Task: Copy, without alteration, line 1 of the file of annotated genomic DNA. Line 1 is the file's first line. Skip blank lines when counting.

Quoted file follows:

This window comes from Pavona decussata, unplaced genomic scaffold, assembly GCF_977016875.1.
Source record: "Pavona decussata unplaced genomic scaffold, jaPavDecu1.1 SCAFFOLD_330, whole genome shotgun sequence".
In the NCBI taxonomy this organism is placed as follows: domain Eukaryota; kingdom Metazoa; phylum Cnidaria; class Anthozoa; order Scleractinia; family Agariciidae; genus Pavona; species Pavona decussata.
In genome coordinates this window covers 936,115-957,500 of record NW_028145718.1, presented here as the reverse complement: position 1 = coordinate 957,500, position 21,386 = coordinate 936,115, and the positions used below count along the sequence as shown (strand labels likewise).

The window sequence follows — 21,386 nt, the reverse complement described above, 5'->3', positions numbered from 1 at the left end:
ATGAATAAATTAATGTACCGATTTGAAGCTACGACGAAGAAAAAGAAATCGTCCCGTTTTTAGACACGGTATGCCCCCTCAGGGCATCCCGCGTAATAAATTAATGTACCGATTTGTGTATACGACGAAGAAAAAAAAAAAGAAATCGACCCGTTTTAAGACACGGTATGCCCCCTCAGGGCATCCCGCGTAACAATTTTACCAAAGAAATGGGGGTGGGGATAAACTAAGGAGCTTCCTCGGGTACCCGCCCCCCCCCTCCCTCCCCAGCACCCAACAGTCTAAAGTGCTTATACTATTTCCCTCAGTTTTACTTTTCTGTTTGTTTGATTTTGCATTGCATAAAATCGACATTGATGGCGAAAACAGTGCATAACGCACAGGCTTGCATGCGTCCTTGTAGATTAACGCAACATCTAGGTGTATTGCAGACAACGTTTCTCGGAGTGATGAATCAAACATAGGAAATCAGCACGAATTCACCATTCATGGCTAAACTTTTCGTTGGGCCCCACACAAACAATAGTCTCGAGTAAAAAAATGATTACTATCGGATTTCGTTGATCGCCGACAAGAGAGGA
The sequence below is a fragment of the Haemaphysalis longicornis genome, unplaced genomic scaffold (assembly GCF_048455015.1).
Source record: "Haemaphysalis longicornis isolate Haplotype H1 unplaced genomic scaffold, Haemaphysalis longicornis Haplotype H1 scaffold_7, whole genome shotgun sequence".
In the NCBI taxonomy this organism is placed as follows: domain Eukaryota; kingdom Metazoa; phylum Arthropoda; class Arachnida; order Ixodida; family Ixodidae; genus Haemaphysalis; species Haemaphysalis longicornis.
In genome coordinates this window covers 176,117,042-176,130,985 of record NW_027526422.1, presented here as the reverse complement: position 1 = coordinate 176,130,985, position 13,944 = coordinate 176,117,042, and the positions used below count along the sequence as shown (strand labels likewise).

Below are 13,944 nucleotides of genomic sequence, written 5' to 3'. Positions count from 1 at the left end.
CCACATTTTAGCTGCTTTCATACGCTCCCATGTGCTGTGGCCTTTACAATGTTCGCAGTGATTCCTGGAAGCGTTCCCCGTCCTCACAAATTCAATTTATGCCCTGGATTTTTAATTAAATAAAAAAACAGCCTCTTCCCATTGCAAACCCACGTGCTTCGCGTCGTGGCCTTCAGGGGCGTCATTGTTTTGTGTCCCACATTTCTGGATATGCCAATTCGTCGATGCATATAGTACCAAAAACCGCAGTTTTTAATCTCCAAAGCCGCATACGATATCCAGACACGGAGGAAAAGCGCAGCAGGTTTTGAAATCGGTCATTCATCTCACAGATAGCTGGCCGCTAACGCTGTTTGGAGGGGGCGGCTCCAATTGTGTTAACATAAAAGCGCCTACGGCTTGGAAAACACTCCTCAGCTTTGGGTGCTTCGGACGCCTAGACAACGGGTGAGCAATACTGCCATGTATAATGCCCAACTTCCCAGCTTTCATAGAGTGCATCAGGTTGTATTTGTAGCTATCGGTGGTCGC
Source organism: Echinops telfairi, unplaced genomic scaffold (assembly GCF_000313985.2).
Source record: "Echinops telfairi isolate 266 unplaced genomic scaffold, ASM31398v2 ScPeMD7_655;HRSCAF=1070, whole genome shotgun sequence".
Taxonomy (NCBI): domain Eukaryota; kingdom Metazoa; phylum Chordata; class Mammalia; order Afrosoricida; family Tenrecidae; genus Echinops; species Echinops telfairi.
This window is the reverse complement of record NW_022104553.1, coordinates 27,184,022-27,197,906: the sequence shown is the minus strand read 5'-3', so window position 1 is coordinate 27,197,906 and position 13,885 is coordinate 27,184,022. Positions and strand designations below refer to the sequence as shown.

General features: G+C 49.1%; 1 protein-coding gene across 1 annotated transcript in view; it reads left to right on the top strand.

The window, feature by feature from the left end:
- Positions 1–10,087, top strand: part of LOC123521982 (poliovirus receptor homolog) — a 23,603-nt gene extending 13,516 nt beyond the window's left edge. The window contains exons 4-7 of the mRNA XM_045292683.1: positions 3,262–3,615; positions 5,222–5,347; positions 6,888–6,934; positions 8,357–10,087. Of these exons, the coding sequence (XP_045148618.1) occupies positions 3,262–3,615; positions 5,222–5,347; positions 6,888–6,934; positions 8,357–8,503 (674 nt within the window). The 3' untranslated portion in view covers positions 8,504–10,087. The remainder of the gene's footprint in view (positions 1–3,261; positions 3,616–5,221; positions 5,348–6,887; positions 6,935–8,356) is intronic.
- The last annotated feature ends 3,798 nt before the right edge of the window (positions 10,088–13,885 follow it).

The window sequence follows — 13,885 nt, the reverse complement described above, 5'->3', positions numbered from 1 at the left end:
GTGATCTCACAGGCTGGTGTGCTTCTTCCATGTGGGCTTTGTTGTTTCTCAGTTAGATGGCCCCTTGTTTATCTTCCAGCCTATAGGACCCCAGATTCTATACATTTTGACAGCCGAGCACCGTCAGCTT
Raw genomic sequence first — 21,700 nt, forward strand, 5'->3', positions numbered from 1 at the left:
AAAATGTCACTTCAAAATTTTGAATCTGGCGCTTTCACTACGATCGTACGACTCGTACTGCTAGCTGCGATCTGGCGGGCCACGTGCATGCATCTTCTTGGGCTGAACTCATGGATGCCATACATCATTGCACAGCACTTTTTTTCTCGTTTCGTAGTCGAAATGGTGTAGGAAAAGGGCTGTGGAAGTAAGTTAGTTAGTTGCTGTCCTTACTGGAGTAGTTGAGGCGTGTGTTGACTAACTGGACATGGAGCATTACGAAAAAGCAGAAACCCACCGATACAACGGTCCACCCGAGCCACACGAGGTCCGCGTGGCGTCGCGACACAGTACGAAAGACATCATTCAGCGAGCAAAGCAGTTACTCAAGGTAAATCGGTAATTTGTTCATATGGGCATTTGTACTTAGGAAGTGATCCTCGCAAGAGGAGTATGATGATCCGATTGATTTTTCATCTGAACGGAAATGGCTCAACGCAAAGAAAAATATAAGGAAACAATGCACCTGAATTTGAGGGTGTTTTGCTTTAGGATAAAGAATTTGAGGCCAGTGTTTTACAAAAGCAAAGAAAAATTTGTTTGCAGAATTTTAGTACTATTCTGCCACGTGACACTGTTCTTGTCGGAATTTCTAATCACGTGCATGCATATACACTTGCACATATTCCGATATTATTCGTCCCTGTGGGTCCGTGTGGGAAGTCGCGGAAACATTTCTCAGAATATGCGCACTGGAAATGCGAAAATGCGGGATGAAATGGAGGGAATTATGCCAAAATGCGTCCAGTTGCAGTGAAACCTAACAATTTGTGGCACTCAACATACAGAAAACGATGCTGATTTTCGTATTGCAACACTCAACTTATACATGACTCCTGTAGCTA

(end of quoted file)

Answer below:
This window comes from Pavona decussata, unplaced genomic scaffold, assembly GCF_977016875.1.